One of the functions of memory is to help us make the best decisions at all times. Since our brains have to process a monster amount of information every day, it seems logical that they would have a powerful information management system that includes methods of disposing of unused memories (Davis & Zhong, 2017).
Of course, we are not talking about memory pathologies here but about the normal, ongoing forgetting that would occur in any healthy brain. This forgetting would, therefore, not be synonymous with failure, nor would it be accidental or the result of a conscious sorting of our memories. There is evidence that this process is triggered by cellular and molecular mechanisms and is involuntary and daily. Contrary to what has long been believed, “normal” forgetting would not result from a gradual erasure of the data recorded by our brain.
Moreover, minor amnesia is not necessarily a sign of pathology. You have probably already experienced the phenomenon that scientists have called the “doorway effect”: entering a room and not remembering what you were going to do there. Researchers have tried to elucidate this intriguing and widespread effect and have found an explanation…
Find out more: Learning and forgetting: new perspectives on the brain
5. Select the correct term to complete each statement about stress and memory in this excerpt.
Terms: altered functioning; smaller brain volume; mild cognitive decline; proper functioning
After conducting studies on the subject, the Center for the Study of Human Stress has shown that our ability to learn and remember new information diminishes when we secrete too much stress hormone and too little. These results indicate that stress hormones – and more precisely, a “normal” level of stress hormones – would be essential for the ________ of memory. For their part, other researchers have noted in their study a correlation between high cortisol levels and ________ of memory and visual perception going hand in hand with changes at the microstructural level in the brain as well as a ________, particularly in women (Echouffo-Tcheugui et al., 2018). Finally, it is worth mentioning that the authors of a longitudinal study of some 500 older adults observed a link between chronic stress and an increased risk of experiencing amnestic-type __________, a cognitive decline – potentially reversible – that is characterized by, among other things, memory loss and is a risk factor for Alzheimer’s disease (Katz et al., 2016).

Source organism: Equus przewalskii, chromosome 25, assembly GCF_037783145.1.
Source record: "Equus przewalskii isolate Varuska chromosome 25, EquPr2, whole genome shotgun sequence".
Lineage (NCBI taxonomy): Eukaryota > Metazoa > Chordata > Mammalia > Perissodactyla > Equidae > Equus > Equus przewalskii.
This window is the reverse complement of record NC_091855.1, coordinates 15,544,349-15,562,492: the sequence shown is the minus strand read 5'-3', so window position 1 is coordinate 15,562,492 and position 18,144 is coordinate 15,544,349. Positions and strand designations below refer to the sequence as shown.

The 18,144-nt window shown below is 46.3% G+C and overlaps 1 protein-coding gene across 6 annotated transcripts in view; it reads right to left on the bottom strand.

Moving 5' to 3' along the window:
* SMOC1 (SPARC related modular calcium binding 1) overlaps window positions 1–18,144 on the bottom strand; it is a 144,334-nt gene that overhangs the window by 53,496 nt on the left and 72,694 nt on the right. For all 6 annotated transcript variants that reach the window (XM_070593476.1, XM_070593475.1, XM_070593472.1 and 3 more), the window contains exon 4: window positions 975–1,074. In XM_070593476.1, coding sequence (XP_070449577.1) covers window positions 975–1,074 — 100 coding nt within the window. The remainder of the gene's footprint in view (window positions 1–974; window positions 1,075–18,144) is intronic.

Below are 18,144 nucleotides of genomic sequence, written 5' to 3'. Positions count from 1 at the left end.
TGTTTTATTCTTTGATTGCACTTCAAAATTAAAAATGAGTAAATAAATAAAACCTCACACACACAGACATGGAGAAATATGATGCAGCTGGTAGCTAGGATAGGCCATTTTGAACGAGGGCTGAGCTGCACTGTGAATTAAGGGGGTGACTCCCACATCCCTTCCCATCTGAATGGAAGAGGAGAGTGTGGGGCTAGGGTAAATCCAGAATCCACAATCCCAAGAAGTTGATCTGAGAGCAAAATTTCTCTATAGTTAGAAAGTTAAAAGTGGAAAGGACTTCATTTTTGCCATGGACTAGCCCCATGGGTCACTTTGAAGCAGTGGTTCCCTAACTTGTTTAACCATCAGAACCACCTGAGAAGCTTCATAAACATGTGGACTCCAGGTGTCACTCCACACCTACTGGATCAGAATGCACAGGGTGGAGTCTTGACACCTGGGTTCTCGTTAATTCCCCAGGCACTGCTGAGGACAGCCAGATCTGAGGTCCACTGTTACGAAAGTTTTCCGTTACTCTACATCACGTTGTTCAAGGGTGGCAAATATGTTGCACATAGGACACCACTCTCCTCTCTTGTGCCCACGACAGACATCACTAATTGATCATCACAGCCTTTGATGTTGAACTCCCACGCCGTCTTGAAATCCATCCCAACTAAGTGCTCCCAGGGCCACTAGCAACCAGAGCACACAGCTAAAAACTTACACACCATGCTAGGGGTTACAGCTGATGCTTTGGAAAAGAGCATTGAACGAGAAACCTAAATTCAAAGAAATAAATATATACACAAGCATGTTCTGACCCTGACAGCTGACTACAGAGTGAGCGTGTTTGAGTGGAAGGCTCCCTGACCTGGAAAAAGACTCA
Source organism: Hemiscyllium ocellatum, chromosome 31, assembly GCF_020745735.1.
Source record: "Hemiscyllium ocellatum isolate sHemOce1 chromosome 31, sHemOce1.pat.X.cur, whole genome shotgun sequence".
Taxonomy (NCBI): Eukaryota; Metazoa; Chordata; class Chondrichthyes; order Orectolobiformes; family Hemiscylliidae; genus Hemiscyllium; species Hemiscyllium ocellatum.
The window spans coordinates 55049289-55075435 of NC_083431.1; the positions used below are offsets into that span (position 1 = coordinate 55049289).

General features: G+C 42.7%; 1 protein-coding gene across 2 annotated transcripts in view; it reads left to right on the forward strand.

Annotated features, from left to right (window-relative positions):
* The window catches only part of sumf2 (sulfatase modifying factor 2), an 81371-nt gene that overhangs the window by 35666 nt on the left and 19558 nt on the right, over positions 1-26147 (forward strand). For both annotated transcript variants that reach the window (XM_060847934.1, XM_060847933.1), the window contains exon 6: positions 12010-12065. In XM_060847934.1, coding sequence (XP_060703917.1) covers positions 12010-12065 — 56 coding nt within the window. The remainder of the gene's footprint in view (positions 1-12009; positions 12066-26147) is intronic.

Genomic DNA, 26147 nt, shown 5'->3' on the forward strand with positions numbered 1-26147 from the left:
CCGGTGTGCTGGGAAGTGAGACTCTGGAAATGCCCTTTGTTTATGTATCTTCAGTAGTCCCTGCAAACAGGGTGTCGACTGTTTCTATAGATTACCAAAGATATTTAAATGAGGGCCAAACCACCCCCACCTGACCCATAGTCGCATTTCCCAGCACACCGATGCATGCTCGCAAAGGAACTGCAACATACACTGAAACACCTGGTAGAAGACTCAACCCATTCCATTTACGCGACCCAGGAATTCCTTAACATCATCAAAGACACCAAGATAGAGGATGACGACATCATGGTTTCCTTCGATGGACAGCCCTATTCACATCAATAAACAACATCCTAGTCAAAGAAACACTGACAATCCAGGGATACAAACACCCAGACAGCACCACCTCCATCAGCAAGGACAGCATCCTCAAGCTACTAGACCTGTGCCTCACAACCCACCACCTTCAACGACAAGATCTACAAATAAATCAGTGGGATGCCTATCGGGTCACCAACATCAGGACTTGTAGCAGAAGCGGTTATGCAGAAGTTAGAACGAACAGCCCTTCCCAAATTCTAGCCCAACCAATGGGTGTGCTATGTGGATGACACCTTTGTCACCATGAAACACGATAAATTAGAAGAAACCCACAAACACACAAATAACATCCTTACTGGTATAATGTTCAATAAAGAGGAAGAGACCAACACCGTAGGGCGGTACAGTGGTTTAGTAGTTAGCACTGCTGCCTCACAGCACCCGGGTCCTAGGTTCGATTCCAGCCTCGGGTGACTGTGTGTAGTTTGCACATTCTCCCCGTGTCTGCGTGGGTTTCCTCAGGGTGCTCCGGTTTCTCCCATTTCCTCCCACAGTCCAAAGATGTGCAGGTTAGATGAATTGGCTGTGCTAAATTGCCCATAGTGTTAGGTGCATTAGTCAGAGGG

The complete, correct statements are as follows:
After conducting studies on the subject, the Center for the Study of Human Stress has shown that our ability to learn and remember new information diminishes when we secrete too much stress hormone and too little. These results indicate that stress hormones – and more precisely, a “normal” level of stress hormones – would be essential for the proper functioning of memory.
Other researchers have noted in their study a correlation between high cortisol levels and altered functioning of memory and visual perception, going hand in hand with changes at the microstructural level in the brain as well as a smaller brain volume, particularly in women (Echouffo-Tcheugui et al., 2018). Finally, it is worth mentioning that the authors of a longitudinal study of some 500 older adults observed a link between chronic stress and an increased risk of experiencing amnestic-type mild cognitive decline, a cognitive decline – potentially reversible – that is characterized, among other things, by memory loss and is a risk factor for Alzheimer’s disease (Katz et al., 2016).
For more information: Stress and Memory